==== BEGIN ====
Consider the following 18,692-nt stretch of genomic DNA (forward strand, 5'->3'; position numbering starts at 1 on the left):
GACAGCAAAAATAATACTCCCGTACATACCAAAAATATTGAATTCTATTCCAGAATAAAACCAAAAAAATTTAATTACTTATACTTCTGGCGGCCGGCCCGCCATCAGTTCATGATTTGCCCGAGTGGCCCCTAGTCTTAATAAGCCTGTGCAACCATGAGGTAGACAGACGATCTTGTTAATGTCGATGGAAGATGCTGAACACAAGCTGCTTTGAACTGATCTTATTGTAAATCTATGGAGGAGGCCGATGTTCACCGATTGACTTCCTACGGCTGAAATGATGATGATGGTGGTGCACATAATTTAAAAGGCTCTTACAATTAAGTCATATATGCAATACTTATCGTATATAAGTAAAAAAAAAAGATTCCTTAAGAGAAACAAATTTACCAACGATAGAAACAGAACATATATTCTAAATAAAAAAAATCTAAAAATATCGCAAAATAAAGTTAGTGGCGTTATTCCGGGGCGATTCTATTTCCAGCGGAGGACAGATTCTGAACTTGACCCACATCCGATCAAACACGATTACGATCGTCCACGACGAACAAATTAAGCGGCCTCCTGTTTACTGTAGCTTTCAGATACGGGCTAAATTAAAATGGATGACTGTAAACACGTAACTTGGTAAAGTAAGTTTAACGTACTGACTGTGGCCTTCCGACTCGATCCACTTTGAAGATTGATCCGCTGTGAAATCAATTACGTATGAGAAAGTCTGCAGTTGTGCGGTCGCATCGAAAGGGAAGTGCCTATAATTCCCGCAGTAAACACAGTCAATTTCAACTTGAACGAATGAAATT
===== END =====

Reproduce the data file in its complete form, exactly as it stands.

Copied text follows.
Consider the following 18,692-nt stretch of genomic DNA (forward strand, 5'->3'; position numbering starts at 1 on the left):
GACAGCAAAAATAATACTCCCGTACATACCAAAAATATTGAATTCTATTCCAGAATAAAACCAAAAAAATTTAATTACTTATACTTCTGGCGGCCGGCCCGCCATCAGTTCATGATTTGCCCGAGTGGCCCCTAGTCTTAATAAGCCTGTGCAACCATGAGGTAGACAGACGATCTTGTTAATGTCGATGGAAGATGCTGAACACAAGCTGCTTTGAACTGATCTTATTGTAAATCTATGGAGGAGGCCGATGTTCACCGATTGACTTCCTACGGCTGAAATGATGATGATGGTGGTGCACATAATTTAAAAGGCTCTTACAATTAAGTCATATATGCAATACTTATCGTATATAAGTAAAAAAAAAAGATTCCTTAAGAGAAACAAATTTACCAACGATAGAAACAGAACATATATTCTAAATAAAAAAAATCTAAAAATATCGCAAAATAAAGTTAGTGGCGTTATTCCGGGGCGATTCTATTTCCAGCGGAGGACAGATTCTGAACTTGACCCACATCCGATCAAACACGATTACGATCGTCCACGACGAACAAATTAAGCGGCCTCCTGTTTACTGTAGCTTTCAGATACGGGCTAAATTAAAATGGATGACTGTAAACACGTAACTTGGTAAAGTAAGTTTAACGTACTGACTGTGGCCTTCCGACTCGATCCACTTTGAAGATTGATCCGCTGTGAAATCAATTACGTATGAGAAAGTCTGCAGTTGTGCGGTCGCATCGAAAGGGAAGTGCCTATAATTCCCGCAGTAAACACAGTCAATTTCAACTTGAACGAATGAAATT